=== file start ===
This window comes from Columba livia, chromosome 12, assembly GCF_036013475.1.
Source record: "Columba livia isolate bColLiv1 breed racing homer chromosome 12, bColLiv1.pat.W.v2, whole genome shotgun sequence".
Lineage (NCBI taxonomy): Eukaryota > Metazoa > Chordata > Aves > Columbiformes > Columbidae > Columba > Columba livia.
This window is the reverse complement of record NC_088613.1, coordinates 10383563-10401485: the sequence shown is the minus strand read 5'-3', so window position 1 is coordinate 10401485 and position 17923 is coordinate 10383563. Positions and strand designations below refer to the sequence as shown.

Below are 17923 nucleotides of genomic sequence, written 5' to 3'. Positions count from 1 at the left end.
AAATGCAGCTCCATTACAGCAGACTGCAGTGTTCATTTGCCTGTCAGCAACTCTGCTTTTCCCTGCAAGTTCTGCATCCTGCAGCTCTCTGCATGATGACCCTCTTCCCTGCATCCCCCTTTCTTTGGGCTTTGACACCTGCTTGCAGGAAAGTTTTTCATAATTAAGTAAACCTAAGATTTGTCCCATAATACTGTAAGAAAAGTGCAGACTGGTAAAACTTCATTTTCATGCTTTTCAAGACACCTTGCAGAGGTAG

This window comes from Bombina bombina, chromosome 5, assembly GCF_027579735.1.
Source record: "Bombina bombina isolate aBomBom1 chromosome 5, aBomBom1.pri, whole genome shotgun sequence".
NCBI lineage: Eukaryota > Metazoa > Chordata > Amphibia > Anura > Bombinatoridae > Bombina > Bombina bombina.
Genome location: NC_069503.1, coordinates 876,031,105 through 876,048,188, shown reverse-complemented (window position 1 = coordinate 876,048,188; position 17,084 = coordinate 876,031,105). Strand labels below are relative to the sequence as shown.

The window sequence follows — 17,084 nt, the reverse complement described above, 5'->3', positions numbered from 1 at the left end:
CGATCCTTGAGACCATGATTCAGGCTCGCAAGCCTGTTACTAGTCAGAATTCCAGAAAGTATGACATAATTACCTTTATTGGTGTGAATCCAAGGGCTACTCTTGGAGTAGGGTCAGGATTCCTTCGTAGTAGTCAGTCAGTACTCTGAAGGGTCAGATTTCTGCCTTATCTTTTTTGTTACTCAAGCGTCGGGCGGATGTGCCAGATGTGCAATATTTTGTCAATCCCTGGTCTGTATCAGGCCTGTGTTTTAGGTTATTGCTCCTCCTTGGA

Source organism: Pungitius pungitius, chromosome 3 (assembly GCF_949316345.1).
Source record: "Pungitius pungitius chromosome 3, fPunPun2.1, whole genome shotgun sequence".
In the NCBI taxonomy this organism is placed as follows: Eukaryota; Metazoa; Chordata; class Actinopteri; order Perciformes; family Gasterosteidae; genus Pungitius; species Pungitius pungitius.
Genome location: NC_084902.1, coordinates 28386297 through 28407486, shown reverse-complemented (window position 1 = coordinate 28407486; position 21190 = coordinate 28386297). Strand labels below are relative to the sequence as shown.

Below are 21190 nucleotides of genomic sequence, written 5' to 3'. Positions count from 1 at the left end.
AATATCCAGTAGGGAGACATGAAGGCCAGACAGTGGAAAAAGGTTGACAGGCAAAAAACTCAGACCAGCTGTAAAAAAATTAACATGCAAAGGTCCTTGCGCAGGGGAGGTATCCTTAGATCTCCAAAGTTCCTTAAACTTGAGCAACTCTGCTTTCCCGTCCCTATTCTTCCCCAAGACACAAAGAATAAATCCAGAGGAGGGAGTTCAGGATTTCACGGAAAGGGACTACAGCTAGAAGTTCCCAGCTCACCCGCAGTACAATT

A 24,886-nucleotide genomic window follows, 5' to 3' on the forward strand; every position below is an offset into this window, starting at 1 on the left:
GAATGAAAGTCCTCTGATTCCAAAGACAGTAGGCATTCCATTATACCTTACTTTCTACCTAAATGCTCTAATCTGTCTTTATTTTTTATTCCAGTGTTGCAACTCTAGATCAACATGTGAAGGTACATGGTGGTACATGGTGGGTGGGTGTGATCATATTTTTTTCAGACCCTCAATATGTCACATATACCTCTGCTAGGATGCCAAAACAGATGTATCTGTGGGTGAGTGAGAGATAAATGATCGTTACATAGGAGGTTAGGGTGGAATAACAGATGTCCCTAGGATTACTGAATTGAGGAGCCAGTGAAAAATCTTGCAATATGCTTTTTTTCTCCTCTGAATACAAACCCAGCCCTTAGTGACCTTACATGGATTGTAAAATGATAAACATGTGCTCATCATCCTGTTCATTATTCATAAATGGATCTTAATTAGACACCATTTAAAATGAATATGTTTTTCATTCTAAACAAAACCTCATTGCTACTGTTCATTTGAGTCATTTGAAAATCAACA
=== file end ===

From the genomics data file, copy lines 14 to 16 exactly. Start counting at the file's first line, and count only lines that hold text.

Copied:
Source record: "Pungitius pungitius chromosome 3, fPunPun2.1, whole genome shotgun sequence".
In the NCBI taxonomy this organism is placed as follows: Eukaryota; Metazoa; Chordata; class Actinopteri; order Perciformes; family Gasterosteidae; genus Pungitius; species Pungitius pungitius.
Genome location: NC_084902.1, coordinates 28386297 through 28407486, shown reverse-complemented (window position 1 = coordinate 28407486; position 21190 = coordinate 28386297). Strand labels below are relative to the sequence as shown.